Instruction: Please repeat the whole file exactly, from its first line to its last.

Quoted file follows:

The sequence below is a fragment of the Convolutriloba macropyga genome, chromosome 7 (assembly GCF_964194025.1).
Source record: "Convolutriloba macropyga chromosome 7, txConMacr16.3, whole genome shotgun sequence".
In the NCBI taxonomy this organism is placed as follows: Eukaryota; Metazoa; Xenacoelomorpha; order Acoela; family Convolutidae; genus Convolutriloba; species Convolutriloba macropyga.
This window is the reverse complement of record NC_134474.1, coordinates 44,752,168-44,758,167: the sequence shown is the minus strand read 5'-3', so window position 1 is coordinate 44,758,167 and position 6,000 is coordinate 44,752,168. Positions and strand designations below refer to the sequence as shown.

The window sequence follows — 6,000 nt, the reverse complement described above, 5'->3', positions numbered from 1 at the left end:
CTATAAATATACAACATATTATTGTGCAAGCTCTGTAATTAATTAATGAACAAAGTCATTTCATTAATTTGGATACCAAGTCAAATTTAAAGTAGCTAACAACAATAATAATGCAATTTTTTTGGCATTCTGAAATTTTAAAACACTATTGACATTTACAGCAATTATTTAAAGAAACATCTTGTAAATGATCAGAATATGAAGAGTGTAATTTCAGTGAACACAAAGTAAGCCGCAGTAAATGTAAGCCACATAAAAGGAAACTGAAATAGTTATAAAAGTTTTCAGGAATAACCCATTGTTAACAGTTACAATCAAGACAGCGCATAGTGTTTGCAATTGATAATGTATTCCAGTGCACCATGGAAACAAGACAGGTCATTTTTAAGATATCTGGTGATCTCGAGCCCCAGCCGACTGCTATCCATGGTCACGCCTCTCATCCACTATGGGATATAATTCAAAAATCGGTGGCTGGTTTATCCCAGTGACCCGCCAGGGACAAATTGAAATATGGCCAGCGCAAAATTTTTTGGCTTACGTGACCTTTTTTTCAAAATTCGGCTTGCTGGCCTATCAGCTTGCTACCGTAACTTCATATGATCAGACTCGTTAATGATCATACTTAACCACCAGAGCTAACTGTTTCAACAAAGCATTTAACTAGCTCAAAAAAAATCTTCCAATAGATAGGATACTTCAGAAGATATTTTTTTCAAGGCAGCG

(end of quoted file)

The sequence below is a fragment of the Convolutriloba macropyga genome, chromosome 7 (assembly GCF_964194025.1).
Source record: "Convolutriloba macropyga chromosome 7, txConMacr16.3, whole genome shotgun sequence".
In the NCBI taxonomy this organism is placed as follows: Eukaryota; Metazoa; Xenacoelomorpha; order Acoela; family Convolutidae; genus Convolutriloba; species Convolutriloba macropyga.
This window is the reverse complement of record NC_134474.1, coordinates 44,752,168-44,758,167: the sequence shown is the minus strand read 5'-3', so window position 1 is coordinate 44,758,167 and position 6,000 is coordinate 44,752,168. Positions and strand designations below refer to the sequence as shown.

The window sequence follows — 6,000 nt, the reverse complement described above, 5'->3', positions numbered from 1 at the left end:
CTATAAATATACAACATATTATTGTGCAAGCTCTGTAATTAATTAATGAACAAAGTCATTTCATTAATTTGGATACCAAGTCAAATTTAAAGTAGCTAACAACAATAATAATGCAATTTTTTTGGCATTCTGAAATTTTAAAACACTATTGACATTTACAGCAATTATTTAAAGAAACATCTTGTAAATGATCAGAATATGAAGAGTGTAATTTCAGTGAACACAAAGTAAGCCGCAGTAAATGTAAGCCACATAAAAGGAAACTGAAATAGTTATAAAAGTTTTCAGGAATAACCCATTGTTAACAGTTACAATCAAGACAGCGCATAGTGTTTGCAATTGATAATGTATTCCAGTGCACCATGGAAACAAGACAGGTCATTTTTAAGATATCTGGTGATCTCGAGCCCCAGCCGACTGCTATCCATGGTCACGCCTCTCATCCACTATGGGATATAATTCAAAAATCGGTGGCTGGTTTATCCCAGTGACCCGCCAGGGACAAATTGAAATATGGCCAGCGCAAAATTTTTTGGCTTACGTGACCTTTTTTTCAAAATTCGGCTTGCTGGCCTATCAGCTTGCTACCGTAACTTCATATGATCAGACTCGTTAATGATCATACTTAACCACCAGAGCTAACTGTTTCAACAAAGCATTTAACTAGCTCAAAAAAAATCTTCCAATAGATAGGATACTTCAGAAGATATTTTTTTCAAGGCAGCG